7) What are some "human"
problems associated with these pieces of paper?
Few people enjoy being out of control at any age. So if an older friend or relative who's still functional signs a poa, he or she may keep a hawk eye on things. Attorney Cindy Lynn Wofford recalls a case in which an elderly man lived alone is a state far from his son. The man was gave his son permission to sign checks on only one account, although he had several. "So if Dad went into a nursing home,", said Wofford, " when the checking account ran out of money, the son would have no choice but to apply for a conservatorship." Wofford advises that to prevent suspicion or misunderstanding, "keep [the principal] in the loop, even if it means repeating information over and over."
8) What changes can I make after
signing a poa?
Most state laws let a capable principal substitute agents or revoke poa. If you do revoke a poa, notify all interested third parties immediately. Unless someone knows about the revocation, he can rely on the poa.
10) Can I appoint more than one
person as my aif?
You can appoint one person (naming another as successor if the first can't serve), or name several people to act as co-attorneys. Sometimes this is a good idea, notes attorney Andrew Hook if several adult children are responsible and willing to serve. "I frequently recommend that the client appoint multiple agents. The participation of more than one child in decision making seems to reduce the number of disputes. It also provides a safeguard against abuse... by having multiple parties involved in reviewing records and transactions," said Hook. If you appoint more than one person at a time, specify whether the co-agents can act independently or must act together. Also state how you'd like disputes resolved.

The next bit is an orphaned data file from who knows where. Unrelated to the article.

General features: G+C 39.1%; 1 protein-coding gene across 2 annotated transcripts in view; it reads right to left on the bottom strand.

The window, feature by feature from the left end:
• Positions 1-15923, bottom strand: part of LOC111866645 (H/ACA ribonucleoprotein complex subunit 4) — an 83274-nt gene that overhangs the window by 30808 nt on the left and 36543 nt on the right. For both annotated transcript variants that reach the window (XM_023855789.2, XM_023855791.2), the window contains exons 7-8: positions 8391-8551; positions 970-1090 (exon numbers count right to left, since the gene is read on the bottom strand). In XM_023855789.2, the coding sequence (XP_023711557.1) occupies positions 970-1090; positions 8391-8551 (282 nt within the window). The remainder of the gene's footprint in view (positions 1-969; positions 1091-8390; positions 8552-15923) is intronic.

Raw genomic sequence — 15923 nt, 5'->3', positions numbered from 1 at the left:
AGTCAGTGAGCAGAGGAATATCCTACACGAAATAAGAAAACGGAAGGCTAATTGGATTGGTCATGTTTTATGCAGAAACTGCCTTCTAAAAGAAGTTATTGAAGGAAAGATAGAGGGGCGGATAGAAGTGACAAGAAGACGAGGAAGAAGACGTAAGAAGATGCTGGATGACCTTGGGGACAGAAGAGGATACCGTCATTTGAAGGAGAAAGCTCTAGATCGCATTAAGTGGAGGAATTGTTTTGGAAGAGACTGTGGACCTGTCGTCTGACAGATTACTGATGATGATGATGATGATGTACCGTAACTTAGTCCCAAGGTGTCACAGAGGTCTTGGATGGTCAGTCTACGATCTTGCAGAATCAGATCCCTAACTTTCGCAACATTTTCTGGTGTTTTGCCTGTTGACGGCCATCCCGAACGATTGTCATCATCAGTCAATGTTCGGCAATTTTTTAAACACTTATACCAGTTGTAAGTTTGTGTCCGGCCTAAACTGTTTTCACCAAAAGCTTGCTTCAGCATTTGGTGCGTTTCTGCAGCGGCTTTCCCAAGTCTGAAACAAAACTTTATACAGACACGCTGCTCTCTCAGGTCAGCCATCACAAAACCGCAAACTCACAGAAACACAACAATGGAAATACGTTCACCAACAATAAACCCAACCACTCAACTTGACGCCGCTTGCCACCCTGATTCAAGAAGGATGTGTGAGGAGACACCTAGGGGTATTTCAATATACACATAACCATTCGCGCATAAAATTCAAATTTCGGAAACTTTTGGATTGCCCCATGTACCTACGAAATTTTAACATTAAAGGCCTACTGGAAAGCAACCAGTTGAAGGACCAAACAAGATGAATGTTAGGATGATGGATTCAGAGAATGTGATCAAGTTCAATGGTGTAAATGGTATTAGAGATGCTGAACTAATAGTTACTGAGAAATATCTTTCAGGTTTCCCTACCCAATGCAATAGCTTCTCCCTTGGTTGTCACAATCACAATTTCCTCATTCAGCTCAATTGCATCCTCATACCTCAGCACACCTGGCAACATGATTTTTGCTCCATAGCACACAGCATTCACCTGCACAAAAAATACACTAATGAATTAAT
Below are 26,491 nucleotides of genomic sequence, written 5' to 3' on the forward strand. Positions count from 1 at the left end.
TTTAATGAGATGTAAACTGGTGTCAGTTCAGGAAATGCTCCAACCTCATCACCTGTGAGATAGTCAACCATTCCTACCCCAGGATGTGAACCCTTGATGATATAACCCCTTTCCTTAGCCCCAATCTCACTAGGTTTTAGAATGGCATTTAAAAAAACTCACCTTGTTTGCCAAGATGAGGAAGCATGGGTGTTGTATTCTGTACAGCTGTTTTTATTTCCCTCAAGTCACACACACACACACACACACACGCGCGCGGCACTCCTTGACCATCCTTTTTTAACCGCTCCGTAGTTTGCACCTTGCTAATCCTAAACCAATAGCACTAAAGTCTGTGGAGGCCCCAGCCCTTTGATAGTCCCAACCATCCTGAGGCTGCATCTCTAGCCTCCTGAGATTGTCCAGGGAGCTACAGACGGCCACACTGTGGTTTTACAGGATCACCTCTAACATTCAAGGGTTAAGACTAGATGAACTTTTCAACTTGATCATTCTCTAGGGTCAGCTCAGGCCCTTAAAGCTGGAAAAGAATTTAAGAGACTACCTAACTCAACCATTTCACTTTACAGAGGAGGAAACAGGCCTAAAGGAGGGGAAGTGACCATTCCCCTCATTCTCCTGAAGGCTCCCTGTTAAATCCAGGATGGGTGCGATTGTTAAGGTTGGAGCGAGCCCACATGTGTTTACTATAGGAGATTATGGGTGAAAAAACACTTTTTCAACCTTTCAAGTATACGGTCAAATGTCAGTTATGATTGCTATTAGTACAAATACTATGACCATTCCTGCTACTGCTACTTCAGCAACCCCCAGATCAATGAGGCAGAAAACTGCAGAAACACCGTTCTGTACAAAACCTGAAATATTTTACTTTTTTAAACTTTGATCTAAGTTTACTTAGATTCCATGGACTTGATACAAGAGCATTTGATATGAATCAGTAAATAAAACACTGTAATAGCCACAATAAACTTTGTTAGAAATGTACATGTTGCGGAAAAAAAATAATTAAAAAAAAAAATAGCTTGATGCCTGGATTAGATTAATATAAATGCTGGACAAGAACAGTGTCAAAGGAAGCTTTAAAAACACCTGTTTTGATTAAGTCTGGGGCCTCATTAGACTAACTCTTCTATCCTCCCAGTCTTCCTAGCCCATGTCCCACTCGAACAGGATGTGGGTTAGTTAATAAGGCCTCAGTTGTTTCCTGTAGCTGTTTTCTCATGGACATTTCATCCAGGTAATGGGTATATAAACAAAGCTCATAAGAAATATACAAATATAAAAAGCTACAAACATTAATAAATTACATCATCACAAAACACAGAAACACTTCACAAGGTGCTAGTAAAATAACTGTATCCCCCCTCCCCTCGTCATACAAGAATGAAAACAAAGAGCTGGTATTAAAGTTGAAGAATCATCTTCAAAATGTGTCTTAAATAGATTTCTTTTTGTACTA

11) Is my attorney-in-fact liable
An aif is expected to do whatever is reasonable to run your personal or business affairs.
Sandra Foster, president of the Carat Connect, a Toronto financial services company, points out that "your agent need only act in what they BELIEVE is your best interests - not do exactly what you would do." Foster advises anticipating situations and discussing them with your agent. You can limit liability to "willful misconduct or gross negligence", which implies intentional or dishonest acts. And a substitute agent isn't responsible for mistakes made before he took over.
12) Is there anyone who SHOULDN'T
have a durable power of attorney?
Yes. If your list of friends and relatives contains no one trustworthy enough or emotionally tough enough to make health-related or financial decisions, you may want a court-appointed conservator or guardian. While appointing a conservator may be a hassle, it assures that someone is watching the checking accounts. If you don't have a dpoa, you may want to place some assets in a living trust, especially if property to be transferred includes real estate. Consult your lawyer.
13) I found a great form book at
the library. Why not just fill in the blanks?
A form might work if compatible with your state laws and properly executed, but that can be a trap as well as a bonus. No two lives are identical, and one size rarely fits all (as Cinderella's stepsisters found while trying to squeeze outsized feet into a glass slipper.) Give thought and discussion to your poa before signing. Consulting a professional can make the difference between a plan that smoothes the rest of your life and one that turns it into a bad episode of "The Practice."